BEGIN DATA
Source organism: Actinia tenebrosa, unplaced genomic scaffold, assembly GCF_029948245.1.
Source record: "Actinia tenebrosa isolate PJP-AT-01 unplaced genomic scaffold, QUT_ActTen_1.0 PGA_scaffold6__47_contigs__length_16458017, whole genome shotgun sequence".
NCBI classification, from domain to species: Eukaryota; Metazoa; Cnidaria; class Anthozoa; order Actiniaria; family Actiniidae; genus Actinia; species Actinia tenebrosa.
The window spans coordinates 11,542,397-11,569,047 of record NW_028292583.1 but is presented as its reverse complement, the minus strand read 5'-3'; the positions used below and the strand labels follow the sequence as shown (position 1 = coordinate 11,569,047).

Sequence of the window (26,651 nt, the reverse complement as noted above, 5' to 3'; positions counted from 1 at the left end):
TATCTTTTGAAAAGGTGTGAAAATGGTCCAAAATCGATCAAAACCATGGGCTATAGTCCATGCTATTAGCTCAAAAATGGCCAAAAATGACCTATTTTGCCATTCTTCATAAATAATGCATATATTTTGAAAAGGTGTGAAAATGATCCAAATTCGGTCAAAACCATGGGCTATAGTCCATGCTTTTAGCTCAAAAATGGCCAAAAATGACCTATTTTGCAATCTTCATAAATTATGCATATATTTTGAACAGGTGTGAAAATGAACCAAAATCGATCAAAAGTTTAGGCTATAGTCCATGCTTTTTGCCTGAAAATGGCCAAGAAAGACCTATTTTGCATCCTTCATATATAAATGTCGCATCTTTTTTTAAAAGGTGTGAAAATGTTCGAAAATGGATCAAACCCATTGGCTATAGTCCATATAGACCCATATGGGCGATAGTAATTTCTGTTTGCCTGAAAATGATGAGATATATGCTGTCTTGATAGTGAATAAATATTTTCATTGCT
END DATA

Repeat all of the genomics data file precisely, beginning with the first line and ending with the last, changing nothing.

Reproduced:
Source organism: Actinia tenebrosa, unplaced genomic scaffold, assembly GCF_029948245.1.
Source record: "Actinia tenebrosa isolate PJP-AT-01 unplaced genomic scaffold, QUT_ActTen_1.0 PGA_scaffold6__47_contigs__length_16458017, whole genome shotgun sequence".
NCBI classification, from domain to species: Eukaryota; Metazoa; Cnidaria; class Anthozoa; order Actiniaria; family Actiniidae; genus Actinia; species Actinia tenebrosa.
The window spans coordinates 11,542,397-11,569,047 of record NW_028292583.1 but is presented as its reverse complement, the minus strand read 5'-3'; the positions used below and the strand labels follow the sequence as shown (position 1 = coordinate 11,569,047).

Sequence of the window (26,651 nt, the reverse complement as noted above, 5' to 3'; positions counted from 1 at the left end):
TATCTTTTGAAAAGGTGTGAAAATGGTCCAAAATCGATCAAAACCATGGGCTATAGTCCATGCTATTAGCTCAAAAATGGCCAAAAATGACCTATTTTGCCATTCTTCATAAATAATGCATATATTTTGAAAAGGTGTGAAAATGATCCAAATTCGGTCAAAACCATGGGCTATAGTCCATGCTTTTAGCTCAAAAATGGCCAAAAATGACCTATTTTGCAATCTTCATAAATTATGCATATATTTTGAACAGGTGTGAAAATGAACCAAAATCGATCAAAAGTTTAGGCTATAGTCCATGCTTTTTGCCTGAAAATGGCCAAGAAAGACCTATTTTGCATCCTTCATATATAAATGTCGCATCTTTTTTTAAAAGGTGTGAAAATGTTCGAAAATGGATCAAACCCATTGGCTATAGTCCATATAGACCCATATGGGCGATAGTAATTTCTGTTTGCCTGAAAATGATGAGATATATGCTGTCTTGATAGTGAATAAATATTTTCATTGCT